6. Rugs, upholstered furniture, bedding, and any personal items that cannot be washed must be carefully vacuumed. Vacuum everything and everywhere possible. This includes mattresses, furniture, stuffed animals, helmets, and headphones, etc to pick up any living lice or nits attached to fallen hairs. Replace vacuum cleaner bag with a new one after thorough cleaning is completed and place the used vacuum cleaner bag in a sealed plastic bag in a sealed plastic bag and dispose of in the trash receptacle. The National Pediculosis Association and the CDC do not recommend the use of insecticidal sprays because they may be harmful.

  7. Thoroughly clean toilets and other bathroom fixtures with an approved disinfectant agent and/or its equivalent.

  8. Soak combs, brushes, hair barrettes, ribbons, and headbands in hot water for 5-10 minutes.




  1. Prevention of pediculosis infestation:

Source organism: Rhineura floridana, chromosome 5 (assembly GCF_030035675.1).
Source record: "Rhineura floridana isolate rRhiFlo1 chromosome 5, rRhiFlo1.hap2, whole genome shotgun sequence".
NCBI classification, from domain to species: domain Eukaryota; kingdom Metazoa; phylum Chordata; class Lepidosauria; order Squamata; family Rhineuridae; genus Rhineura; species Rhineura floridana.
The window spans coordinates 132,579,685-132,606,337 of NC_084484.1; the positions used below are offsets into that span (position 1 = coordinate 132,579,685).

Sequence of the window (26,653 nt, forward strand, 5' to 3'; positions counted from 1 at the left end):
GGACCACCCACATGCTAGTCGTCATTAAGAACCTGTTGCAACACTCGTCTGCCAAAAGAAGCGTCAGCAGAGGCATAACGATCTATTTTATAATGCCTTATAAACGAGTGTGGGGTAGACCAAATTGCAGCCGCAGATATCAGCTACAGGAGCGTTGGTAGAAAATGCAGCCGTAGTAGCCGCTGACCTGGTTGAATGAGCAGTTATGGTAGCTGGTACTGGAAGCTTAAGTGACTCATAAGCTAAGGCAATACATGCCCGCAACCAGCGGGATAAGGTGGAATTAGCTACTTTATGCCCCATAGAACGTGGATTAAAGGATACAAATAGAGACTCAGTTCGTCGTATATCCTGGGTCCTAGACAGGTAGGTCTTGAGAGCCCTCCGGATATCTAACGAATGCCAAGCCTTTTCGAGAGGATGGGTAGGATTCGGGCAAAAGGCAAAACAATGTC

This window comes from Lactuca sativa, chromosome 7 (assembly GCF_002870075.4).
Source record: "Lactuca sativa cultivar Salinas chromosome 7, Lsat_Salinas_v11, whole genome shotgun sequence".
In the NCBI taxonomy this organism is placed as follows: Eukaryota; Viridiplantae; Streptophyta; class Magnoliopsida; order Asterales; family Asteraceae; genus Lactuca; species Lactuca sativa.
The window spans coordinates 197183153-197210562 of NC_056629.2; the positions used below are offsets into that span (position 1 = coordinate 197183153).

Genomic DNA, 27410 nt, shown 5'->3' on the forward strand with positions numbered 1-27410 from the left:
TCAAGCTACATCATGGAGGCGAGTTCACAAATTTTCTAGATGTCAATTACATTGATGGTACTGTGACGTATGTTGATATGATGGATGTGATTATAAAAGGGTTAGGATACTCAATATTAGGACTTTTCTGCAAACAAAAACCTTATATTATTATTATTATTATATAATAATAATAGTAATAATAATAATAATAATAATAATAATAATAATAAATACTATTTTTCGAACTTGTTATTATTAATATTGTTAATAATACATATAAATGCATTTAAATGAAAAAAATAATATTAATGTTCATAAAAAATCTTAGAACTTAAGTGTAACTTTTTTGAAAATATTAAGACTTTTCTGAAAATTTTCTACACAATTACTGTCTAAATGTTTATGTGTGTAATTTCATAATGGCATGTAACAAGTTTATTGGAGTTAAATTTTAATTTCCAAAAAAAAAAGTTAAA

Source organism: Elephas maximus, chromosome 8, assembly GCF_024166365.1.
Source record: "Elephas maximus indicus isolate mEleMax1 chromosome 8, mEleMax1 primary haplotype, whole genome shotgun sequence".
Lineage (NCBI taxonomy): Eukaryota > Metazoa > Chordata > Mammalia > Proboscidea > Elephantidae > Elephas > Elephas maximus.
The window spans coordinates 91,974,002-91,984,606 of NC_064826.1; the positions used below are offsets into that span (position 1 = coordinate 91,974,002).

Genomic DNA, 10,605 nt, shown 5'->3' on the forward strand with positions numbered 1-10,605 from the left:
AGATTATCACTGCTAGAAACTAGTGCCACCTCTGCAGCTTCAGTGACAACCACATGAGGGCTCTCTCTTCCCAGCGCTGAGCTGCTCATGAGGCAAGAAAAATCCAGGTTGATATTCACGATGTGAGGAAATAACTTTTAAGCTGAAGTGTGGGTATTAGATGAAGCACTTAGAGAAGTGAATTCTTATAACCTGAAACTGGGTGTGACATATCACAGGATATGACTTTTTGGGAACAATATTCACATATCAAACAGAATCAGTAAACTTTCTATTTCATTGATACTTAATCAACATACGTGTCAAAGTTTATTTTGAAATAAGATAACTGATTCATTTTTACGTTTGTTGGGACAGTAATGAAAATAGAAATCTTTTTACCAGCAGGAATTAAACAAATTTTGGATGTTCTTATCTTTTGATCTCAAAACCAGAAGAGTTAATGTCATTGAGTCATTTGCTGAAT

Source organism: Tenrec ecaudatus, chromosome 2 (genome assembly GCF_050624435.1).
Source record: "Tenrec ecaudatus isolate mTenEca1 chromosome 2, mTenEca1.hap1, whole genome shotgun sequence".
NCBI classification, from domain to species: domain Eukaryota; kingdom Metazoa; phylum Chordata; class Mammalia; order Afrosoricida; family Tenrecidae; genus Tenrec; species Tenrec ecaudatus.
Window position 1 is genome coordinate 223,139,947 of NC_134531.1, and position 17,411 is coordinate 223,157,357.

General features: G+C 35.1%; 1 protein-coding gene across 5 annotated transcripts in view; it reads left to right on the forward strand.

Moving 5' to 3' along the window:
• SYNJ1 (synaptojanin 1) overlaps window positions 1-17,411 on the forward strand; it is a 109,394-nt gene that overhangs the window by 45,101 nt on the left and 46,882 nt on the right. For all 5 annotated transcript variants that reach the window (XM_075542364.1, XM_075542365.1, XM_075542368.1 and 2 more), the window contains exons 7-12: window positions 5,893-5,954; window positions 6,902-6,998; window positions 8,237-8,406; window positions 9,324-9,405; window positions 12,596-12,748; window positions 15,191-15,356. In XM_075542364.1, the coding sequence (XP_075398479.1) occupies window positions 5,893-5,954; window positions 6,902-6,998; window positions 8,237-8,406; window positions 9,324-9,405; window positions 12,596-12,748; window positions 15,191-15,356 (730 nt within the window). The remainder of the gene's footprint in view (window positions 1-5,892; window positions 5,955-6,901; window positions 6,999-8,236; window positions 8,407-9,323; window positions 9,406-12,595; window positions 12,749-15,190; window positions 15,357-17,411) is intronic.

1. Only liquid antibacterial soap should be used for showers and baths. Bar soap should only be used in residential programs where it is used by a single client and placed in a covered, labeled container for the client when not in use. Only liquid antibacterial soap should be used in all other programs.

    2. No sharing of clothing, towels, bedding, stuffed animals, and pillows among clients.

    3. Each client’s clothing, including towels and bedding, should be washed separately. Soiled linen and clothing should be kept in a covered laundry container in the client’s room until it can be properly laundered. The washer should be sprayed with an approved disinfectant spray and/or its equivalent after each client’s use and then followed with the rinse cycle before washing another client’s clothing and bedding.

    4. Paper towels should be in all bathrooms including replacing hand towels in all residential programs for routine hand drying.

    5. All kitchen towels and dishcloths should not be kept around the sink after their use; this can be a temptation for clients to use as hand towels.

    6. Frequent vacuuming of the furniture is recommended. Daily vacuuming is preferred, but no less than once weekly in any program.

    7. Bathrooms should be thoroughly cleaned daily.

    8. Bathtub and showers should be cleaned thoroughly with a disinfectant-cleaning agent after each bath and then rinsed thoroughly before the next client use.

Attachment A